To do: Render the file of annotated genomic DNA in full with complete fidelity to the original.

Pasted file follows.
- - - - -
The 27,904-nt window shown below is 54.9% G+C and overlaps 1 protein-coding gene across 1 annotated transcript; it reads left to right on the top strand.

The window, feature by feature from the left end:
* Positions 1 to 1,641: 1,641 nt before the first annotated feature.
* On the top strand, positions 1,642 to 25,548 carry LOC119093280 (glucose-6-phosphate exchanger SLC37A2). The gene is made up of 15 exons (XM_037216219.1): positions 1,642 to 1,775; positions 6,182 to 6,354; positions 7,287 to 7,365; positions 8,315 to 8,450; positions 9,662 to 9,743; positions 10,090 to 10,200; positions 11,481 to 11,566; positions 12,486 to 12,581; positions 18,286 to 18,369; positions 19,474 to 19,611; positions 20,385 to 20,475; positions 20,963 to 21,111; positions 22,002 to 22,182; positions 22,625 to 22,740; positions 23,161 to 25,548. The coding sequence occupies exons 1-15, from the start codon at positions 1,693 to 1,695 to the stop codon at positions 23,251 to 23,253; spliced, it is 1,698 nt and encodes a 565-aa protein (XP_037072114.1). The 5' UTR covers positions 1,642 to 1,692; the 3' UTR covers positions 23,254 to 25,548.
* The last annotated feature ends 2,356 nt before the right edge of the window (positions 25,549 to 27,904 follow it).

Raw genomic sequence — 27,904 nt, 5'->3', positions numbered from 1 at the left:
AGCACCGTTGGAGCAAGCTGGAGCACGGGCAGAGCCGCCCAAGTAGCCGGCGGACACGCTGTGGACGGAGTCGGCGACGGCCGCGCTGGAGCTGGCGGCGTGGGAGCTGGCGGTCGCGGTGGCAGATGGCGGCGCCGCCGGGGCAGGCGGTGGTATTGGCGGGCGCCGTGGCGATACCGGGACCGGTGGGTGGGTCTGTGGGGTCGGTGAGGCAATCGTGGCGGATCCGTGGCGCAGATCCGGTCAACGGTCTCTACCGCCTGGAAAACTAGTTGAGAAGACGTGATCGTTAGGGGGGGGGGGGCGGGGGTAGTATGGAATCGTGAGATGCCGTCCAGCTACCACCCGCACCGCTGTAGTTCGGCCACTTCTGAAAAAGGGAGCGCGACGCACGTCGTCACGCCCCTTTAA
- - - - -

The 27,904-nt window shown below is 54.9% G+C and overlaps 1 protein-coding gene across 1 annotated transcript; it reads left to right on the top strand.

The window, feature by feature from the left end:
* Positions 1 to 1,641: 1,641 nt before the first annotated feature.
* On the top strand, positions 1,642 to 25,548 carry LOC119093280 (glucose-6-phosphate exchanger SLC37A2). The gene is made up of 15 exons (XM_037216219.1): positions 1,642 to 1,775; positions 6,182 to 6,354; positions 7,287 to 7,365; positions 8,315 to 8,450; positions 9,662 to 9,743; positions 10,090 to 10,200; positions 11,481 to 11,566; positions 12,486 to 12,581; positions 18,286 to 18,369; positions 19,474 to 19,611; positions 20,385 to 20,475; positions 20,963 to 21,111; positions 22,002 to 22,182; positions 22,625 to 22,740; positions 23,161 to 25,548. The coding sequence occupies exons 1-15, from the start codon at positions 1,693 to 1,695 to the stop codon at positions 23,251 to 23,253; spliced, it is 1,698 nt and encodes a 565-aa protein (XP_037072114.1). The 5' UTR covers positions 1,642 to 1,692; the 3' UTR covers positions 23,254 to 25,548.
* The last annotated feature ends 2,356 nt before the right edge of the window (positions 25,549 to 27,904 follow it).

Raw genomic sequence — 27,904 nt, 5'->3', positions numbered from 1 at the left:
AGCACCGTTGGAGCAAGCTGGAGCACGGGCAGAGCCGCCCAAGTAGCCGGCGGACACGCTGTGGACGGAGTCGGCGACGGCCGCGCTGGAGCTGGCGGCGTGGGAGCTGGCGGTCGCGGTGGCAGATGGCGGCGCCGCCGGGGCAGGCGGTGGTATTGGCGGGCGCCGTGGCGATACCGGGACCGGTGGGTGGGTCTGTGGGGTCGGTGAGGCAATCGTGGCGGATCCGTGGCGCAGATCCGGTCAACGGTCTCTACCGCCTGGAAAACTAGTTGAGAAGACGTGATCGTTAGGGGGGGGGGGGCGGGGGTAGTATGGAATCGTGAGATGCCGTCCAGCTACCACCCGCACCGCTGTAGTTCGGCCACTTCTGAAAAAGGGAGCGCGACGCACGTCGTCACGCCCCTTTAA